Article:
From 1 September 2014 this blog will be used to chronicle investment ideas and the portfolio composition at any given time of my personal account. I am an analyst for a Singapore-based investment firm engaging primarily in long-term stock investing.
Investments will be made in all of four asset classes: stocks, bonds, currencies and commodities. I will be using both direct ownership of assets and exposure to assets through derivatives. And investments will be made in various markets across the world through my various brokerage accounts.
Key building blocks of the investment philosophy with regards to equities:
- My main focus is to invest in markets where equity is underallocated vs. other asset classes, where the currency is undervalued or long term competitive, where demographics are decent, and where reinvestment of capital is likely to lead to strong productivity growth. And in an ideal case, I want to invest just before money or credit growth is about to accelerate greatly, increasing the amount of funds that may potentially be invested in equity markets.
- Franchise qualities of the company invested in is essential, to make sure the company has pricing power beyond what it is charging customers and its competitive position is strong. This to ensure strong returns on reinvested capital and also good cash flow generation.
- Every investment thesis is focused on what will change in the company going forward, be it: new products, regional expansion, new regulation, an improving business cycle, competitor pressure subsiding, loss-making segments being closed down or general cost cutting programs.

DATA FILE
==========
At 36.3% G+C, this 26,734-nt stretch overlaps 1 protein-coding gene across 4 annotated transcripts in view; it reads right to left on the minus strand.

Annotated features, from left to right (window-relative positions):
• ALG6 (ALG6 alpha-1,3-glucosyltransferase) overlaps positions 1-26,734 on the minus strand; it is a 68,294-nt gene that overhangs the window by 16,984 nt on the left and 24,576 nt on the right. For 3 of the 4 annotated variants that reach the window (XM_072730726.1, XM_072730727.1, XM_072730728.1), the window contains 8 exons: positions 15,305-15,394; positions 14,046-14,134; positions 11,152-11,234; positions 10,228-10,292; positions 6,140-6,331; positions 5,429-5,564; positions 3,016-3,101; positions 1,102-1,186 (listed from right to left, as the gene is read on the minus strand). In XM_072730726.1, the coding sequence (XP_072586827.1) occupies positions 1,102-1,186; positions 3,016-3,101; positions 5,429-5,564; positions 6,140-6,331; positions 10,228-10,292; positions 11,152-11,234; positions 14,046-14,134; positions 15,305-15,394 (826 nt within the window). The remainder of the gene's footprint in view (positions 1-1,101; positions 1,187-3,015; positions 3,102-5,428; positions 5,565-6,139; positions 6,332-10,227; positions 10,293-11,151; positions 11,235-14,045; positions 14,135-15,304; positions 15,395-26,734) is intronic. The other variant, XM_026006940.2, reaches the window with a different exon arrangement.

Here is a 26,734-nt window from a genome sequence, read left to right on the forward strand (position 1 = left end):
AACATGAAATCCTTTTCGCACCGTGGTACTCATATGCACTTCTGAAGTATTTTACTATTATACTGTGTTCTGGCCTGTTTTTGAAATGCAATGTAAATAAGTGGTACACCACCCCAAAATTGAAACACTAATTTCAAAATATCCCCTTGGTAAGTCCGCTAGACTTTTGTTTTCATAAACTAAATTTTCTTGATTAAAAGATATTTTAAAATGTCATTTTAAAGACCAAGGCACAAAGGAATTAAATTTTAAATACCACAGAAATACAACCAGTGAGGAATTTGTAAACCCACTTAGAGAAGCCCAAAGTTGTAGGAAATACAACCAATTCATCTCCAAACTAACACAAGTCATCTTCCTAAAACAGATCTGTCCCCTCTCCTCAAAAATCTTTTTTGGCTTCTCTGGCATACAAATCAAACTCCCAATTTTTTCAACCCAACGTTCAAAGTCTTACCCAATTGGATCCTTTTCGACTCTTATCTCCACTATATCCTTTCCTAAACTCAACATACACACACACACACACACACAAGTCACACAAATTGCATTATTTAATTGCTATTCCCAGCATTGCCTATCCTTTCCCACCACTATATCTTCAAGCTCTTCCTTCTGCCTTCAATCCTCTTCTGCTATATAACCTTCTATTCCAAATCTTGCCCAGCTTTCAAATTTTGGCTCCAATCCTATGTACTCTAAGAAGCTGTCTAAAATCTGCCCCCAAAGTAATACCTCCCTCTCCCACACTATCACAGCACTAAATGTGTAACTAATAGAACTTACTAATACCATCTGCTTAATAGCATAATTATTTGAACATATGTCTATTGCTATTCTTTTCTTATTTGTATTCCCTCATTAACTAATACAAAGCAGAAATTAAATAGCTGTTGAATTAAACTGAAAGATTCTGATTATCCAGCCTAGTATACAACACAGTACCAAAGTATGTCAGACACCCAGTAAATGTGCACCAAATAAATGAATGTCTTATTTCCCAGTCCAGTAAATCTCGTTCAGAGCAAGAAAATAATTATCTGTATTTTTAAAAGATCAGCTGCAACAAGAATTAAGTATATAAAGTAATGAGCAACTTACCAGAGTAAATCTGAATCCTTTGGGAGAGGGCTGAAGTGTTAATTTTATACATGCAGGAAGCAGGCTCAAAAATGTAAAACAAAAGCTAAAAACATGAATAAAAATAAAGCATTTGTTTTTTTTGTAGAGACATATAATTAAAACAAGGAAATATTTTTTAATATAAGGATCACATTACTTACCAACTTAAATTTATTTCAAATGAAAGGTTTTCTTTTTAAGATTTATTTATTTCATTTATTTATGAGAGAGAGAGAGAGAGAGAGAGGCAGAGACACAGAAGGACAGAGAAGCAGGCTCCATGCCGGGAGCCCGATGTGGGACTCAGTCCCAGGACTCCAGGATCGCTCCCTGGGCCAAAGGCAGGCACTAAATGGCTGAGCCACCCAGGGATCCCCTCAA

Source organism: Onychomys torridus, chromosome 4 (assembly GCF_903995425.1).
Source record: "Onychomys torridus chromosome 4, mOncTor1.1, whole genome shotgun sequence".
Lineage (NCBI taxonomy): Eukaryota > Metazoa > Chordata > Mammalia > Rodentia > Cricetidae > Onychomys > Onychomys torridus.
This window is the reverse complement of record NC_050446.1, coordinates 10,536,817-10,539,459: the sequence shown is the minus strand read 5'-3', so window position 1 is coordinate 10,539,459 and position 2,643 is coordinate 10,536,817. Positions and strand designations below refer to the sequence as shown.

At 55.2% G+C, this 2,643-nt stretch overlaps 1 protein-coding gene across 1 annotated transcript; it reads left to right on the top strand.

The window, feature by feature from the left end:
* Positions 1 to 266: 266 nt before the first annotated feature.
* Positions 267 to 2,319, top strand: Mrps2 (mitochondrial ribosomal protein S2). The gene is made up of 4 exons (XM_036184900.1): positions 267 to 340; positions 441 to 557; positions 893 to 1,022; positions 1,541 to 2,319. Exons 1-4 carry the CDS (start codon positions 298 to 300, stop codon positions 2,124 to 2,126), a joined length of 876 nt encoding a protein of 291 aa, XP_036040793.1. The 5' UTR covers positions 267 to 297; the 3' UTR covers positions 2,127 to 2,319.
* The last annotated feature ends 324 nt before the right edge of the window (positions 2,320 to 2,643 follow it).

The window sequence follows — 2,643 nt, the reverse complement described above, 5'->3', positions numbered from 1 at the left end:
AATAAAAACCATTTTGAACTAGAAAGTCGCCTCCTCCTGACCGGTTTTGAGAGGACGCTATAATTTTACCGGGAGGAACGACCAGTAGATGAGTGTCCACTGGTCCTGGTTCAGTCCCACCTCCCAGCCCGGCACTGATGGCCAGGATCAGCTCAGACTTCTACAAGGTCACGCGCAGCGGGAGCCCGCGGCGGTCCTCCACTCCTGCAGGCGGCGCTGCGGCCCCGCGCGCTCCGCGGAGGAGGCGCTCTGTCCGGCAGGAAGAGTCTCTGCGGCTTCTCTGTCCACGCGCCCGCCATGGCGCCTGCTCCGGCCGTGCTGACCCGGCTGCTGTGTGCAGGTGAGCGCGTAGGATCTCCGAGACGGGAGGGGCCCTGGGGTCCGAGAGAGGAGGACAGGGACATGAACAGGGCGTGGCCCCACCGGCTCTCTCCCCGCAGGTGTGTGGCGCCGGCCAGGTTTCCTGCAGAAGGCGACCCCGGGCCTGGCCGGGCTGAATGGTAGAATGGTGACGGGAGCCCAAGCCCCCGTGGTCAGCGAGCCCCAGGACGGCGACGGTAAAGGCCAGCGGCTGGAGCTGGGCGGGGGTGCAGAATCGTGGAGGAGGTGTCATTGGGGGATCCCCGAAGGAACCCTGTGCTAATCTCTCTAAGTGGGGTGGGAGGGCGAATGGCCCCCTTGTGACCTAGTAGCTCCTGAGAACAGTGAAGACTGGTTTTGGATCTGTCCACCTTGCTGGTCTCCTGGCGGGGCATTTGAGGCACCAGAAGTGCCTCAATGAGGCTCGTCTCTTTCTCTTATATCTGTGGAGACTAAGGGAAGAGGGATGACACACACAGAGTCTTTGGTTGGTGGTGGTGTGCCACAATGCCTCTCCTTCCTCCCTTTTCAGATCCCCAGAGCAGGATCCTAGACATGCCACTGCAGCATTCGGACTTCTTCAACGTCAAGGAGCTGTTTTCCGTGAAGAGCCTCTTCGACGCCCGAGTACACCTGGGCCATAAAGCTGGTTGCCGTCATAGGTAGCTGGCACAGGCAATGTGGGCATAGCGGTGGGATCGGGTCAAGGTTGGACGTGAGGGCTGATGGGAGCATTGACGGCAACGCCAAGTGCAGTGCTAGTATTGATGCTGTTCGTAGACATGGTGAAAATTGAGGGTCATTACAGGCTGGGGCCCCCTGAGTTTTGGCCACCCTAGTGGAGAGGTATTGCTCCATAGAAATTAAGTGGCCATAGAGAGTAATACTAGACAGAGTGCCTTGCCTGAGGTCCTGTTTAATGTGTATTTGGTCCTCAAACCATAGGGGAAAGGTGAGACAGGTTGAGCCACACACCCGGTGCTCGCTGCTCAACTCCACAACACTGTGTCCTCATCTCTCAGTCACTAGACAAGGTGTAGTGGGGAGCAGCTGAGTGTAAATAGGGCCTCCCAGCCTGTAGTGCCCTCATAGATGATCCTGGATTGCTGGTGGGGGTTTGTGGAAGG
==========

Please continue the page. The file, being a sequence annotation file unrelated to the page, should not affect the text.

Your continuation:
- Valuation is normally done on a P/owners earnings or EV/(EBITDA-MCX) basis, first forecasting future earnings and then applying a multiple at the end of the investment horizon for each case. Cash flow conversion rates need to be high.
- For every investment, I aim to identify why it is cheap, and what is likely to happen to make this undervaluation disappear. Usually it concerns a misunderstanding of the prospects of the company, but it could also be technical reasons such as 1) asymmetric information where management knows more than investors, as evidenced by insider buying 2) capital flows, mutual fund redemptions or banking crisis leading to “forced” selling 3) technical reasons year end tax selling, post-reorganisation selling, failed merger arb situations, forced selling after spin-offs, dividend cancellations, or forced selling after rating downgrades.
- I only invest in companies whose fundamentals are clearly improving or about to start improving. This goes hand in hand with a strong competitive position in the eyes of customers.
Focus is on upside probability vs. downside probability and how much I will make in each case. The largest positions are likely to be the safest situations where the downside is very limited. The focus will be on small capitalization stocks as it is normally easier to “know more than the rest of the world” about these stocks.
For bonds, most investments will be made in the high-yield arena, though at this point in time mostly on the short side. I will be taking bets on any variant perception I have on an issuer’s credit quality. For currencies, I will take highly contrarian positions, trying to identify inflexion points. Commodities will be also be invested in through derivatives, also in a contrarian fashion.
First post coming up soon!